Three years ago, the state passed a law to make it easier for insurers to move into the business, Griffin said. Still, there are probably fewer than 10,000 private flood policies in Florida, which has about 1.8 million NFIP policies.

In Louisiana, none of the standard companies offer basic flood coverage for homeowners, Donelon said, and only a few surplus lines companies do.

It's different in Pennsylvania, where the state Insurance Department set up a flood insurance web page that includes contact information for 17 standard companies and 40 surplus lines brokers. The department launched the page in February to help consumers find cheaper alternatives to NFIP, spokesman Ron Ruman said.

When the Federal Emergency Management Agency, which oversees NFIP, redrew flood maps, many homeowners found themselves in high-risk flood zones for the first time. Flood insurance rates soared.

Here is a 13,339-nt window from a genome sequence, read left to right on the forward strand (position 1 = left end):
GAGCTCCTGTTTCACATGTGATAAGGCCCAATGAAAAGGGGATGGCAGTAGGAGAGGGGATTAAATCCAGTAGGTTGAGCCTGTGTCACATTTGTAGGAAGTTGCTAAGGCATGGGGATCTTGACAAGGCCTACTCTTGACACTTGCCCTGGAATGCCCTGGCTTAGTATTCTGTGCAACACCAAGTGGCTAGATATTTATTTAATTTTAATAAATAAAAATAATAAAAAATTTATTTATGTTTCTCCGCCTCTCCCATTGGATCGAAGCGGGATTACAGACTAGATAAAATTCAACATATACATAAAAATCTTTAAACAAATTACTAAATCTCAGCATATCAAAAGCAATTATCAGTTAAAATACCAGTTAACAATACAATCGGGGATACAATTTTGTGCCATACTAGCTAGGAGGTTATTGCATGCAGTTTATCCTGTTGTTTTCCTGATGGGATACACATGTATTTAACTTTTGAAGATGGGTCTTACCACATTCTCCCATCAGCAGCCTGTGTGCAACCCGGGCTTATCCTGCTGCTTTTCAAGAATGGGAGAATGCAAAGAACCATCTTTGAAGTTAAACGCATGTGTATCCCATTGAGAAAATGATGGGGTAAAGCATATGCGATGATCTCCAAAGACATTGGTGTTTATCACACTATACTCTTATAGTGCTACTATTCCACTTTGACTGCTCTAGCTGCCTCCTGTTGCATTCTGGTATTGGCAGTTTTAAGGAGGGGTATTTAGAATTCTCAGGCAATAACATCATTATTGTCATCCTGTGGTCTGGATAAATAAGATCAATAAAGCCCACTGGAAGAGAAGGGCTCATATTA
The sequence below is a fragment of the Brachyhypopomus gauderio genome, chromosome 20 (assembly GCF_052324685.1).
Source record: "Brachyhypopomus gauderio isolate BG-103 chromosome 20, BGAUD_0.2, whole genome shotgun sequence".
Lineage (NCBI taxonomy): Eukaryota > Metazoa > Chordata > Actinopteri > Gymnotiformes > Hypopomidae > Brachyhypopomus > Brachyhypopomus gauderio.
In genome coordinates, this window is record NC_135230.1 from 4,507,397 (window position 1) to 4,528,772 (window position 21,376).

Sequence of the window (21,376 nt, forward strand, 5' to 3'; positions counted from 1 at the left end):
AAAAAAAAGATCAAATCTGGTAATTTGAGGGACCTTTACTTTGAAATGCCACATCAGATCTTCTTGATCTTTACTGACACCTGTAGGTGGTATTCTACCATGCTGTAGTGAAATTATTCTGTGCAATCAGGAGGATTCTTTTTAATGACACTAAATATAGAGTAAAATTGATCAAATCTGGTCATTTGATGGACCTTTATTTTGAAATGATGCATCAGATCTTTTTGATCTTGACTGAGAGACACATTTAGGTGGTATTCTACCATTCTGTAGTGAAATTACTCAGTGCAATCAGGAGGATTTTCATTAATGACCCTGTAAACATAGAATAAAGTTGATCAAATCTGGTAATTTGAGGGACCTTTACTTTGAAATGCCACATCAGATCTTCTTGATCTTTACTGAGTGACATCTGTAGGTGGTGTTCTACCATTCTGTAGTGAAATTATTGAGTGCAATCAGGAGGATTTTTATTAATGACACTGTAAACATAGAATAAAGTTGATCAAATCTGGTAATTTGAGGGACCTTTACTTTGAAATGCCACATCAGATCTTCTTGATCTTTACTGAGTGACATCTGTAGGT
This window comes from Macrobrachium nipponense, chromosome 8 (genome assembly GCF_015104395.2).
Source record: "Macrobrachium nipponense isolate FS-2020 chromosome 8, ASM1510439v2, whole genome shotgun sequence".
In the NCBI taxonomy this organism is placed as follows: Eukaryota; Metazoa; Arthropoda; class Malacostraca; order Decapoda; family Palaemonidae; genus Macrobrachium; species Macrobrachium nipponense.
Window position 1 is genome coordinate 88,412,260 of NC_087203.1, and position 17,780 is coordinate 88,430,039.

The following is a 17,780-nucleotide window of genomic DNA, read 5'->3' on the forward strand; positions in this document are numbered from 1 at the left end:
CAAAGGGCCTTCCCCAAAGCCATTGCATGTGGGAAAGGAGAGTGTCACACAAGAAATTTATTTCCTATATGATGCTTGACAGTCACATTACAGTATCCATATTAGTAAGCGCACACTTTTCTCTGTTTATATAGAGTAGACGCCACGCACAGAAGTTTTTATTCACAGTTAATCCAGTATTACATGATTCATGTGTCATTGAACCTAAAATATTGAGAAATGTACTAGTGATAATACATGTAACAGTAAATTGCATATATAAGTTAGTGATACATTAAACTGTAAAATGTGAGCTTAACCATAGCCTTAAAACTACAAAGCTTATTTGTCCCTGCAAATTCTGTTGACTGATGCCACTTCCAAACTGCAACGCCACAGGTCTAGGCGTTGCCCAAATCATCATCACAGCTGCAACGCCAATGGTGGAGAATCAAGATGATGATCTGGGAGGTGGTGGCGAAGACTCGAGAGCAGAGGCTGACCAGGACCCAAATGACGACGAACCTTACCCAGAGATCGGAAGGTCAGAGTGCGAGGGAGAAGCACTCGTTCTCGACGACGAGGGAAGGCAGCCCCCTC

By encouraging private flood coverage, Pennsylvania has saved some serious cash for consumers whose homes may have been redrawn into flood plains, or whose property is only partially in a flood plain. One homeowner who was paying $2,000 for an NFIP policy found private coverage for $400, according to the department. Another cut flood insurance premiums by $2,000 a year.

Pennsylvania Insurance Commissioner Teresa Miller has warned the private market probably won't insure homes in the highest-risk areas.

But Griffin, with the Property Casualty Insurers Association of America, expects insurers to take on higher-risk properties.

"It will happen. It will happen. If they think they can make money, they will underwrite the risk," he said.

Follow Ted Griggs on Twitter, @tedgriggsbr.